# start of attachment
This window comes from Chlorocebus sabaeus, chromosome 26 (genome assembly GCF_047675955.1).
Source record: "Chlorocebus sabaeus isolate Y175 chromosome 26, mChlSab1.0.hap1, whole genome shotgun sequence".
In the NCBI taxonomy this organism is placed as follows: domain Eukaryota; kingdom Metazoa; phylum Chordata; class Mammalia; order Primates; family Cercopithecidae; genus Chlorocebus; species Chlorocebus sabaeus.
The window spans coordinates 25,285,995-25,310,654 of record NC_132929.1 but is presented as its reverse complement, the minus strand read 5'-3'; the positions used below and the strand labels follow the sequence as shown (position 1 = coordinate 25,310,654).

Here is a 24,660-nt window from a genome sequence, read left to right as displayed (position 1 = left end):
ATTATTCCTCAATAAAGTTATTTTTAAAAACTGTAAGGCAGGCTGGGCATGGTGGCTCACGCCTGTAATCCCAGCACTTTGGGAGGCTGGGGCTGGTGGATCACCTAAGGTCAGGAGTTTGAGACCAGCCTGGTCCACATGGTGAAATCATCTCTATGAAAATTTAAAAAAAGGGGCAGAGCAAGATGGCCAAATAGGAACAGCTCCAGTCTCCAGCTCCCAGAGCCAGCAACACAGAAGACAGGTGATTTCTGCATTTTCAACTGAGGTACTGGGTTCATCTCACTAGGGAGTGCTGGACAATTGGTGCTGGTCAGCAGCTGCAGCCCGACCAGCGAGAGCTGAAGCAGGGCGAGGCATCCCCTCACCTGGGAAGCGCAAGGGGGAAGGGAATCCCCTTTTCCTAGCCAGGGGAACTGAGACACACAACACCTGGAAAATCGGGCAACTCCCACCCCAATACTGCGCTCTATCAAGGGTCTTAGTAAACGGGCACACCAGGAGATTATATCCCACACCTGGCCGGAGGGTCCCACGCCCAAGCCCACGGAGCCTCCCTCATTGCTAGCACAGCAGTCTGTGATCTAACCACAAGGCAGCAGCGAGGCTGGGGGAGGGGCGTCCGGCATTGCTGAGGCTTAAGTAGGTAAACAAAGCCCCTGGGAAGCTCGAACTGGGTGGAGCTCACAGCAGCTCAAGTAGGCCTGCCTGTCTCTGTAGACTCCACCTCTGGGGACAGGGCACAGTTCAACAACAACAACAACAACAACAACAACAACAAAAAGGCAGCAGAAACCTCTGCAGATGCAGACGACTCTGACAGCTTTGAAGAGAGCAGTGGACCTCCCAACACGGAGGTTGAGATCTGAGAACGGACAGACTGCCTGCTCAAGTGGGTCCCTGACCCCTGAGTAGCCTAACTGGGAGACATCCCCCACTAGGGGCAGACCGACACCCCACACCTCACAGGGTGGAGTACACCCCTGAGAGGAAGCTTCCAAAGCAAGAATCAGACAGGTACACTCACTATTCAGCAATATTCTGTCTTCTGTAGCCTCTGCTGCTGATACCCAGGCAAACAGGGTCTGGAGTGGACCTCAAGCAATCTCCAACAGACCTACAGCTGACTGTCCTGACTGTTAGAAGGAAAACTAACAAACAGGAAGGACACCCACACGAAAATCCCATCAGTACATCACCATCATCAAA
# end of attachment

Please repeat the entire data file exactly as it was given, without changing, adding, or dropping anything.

This window comes from Chlorocebus sabaeus, chromosome 26 (genome assembly GCF_047675955.1).
Source record: "Chlorocebus sabaeus isolate Y175 chromosome 26, mChlSab1.0.hap1, whole genome shotgun sequence".
In the NCBI taxonomy this organism is placed as follows: domain Eukaryota; kingdom Metazoa; phylum Chordata; class Mammalia; order Primates; family Cercopithecidae; genus Chlorocebus; species Chlorocebus sabaeus.
The window spans coordinates 25,285,995-25,310,654 of record NC_132929.1 but is presented as its reverse complement, the minus strand read 5'-3'; the positions used below and the strand labels follow the sequence as shown (position 1 = coordinate 25,310,654).

Here is a 24,660-nt window from a genome sequence, read left to right as displayed (position 1 = left end):
ATTATTCCTCAATAAAGTTATTTTTAAAAACTGTAAGGCAGGCTGGGCATGGTGGCTCACGCCTGTAATCCCAGCACTTTGGGAGGCTGGGGCTGGTGGATCACCTAAGGTCAGGAGTTTGAGACCAGCCTGGTCCACATGGTGAAATCATCTCTATGAAAATTTAAAAAAAGGGGCAGAGCAAGATGGCCAAATAGGAACAGCTCCAGTCTCCAGCTCCCAGAGCCAGCAACACAGAAGACAGGTGATTTCTGCATTTTCAACTGAGGTACTGGGTTCATCTCACTAGGGAGTGCTGGACAATTGGTGCTGGTCAGCAGCTGCAGCCCGACCAGCGAGAGCTGAAGCAGGGCGAGGCATCCCCTCACCTGGGAAGCGCAAGGGGGAAGGGAATCCCCTTTTCCTAGCCAGGGGAACTGAGACACACAACACCTGGAAAATCGGGCAACTCCCACCCCAATACTGCGCTCTATCAAGGGTCTTAGTAAACGGGCACACCAGGAGATTATATCCCACACCTGGCCGGAGGGTCCCACGCCCAAGCCCACGGAGCCTCCCTCATTGCTAGCACAGCAGTCTGTGATCTAACCACAAGGCAGCAGCGAGGCTGGGGGAGGGGCGTCCGGCATTGCTGAGGCTTAAGTAGGTAAACAAAGCCCCTGGGAAGCTCGAACTGGGTGGAGCTCACAGCAGCTCAAGTAGGCCTGCCTGTCTCTGTAGACTCCACCTCTGGGGACAGGGCACAGTTCAACAACAACAACAACAACAACAACAACAACAAAAAGGCAGCAGAAACCTCTGCAGATGCAGACGACTCTGACAGCTTTGAAGAGAGCAGTGGACCTCCCAACACGGAGGTTGAGATCTGAGAACGGACAGACTGCCTGCTCAAGTGGGTCCCTGACCCCTGAGTAGCCTAACTGGGAGACATCCCCCACTAGGGGCAGACCGACACCCCACACCTCACAGGGTGGAGTACACCCCTGAGAGGAAGCTTCCAAAGCAAGAATCAGACAGGTACACTCACTATTCAGCAATATTCTGTCTTCTGTAGCCTCTGCTGCTGATACCCAGGCAAACAGGGTCTGGAGTGGACCTCAAGCAATCTCCAACAGACCTACAGCTGACTGTCCTGACTGTTAGAAGGAAAACTAACAAACAGGAAGGACACCCACACGAAAATCCCATCAGTACATCACCATCATCAAA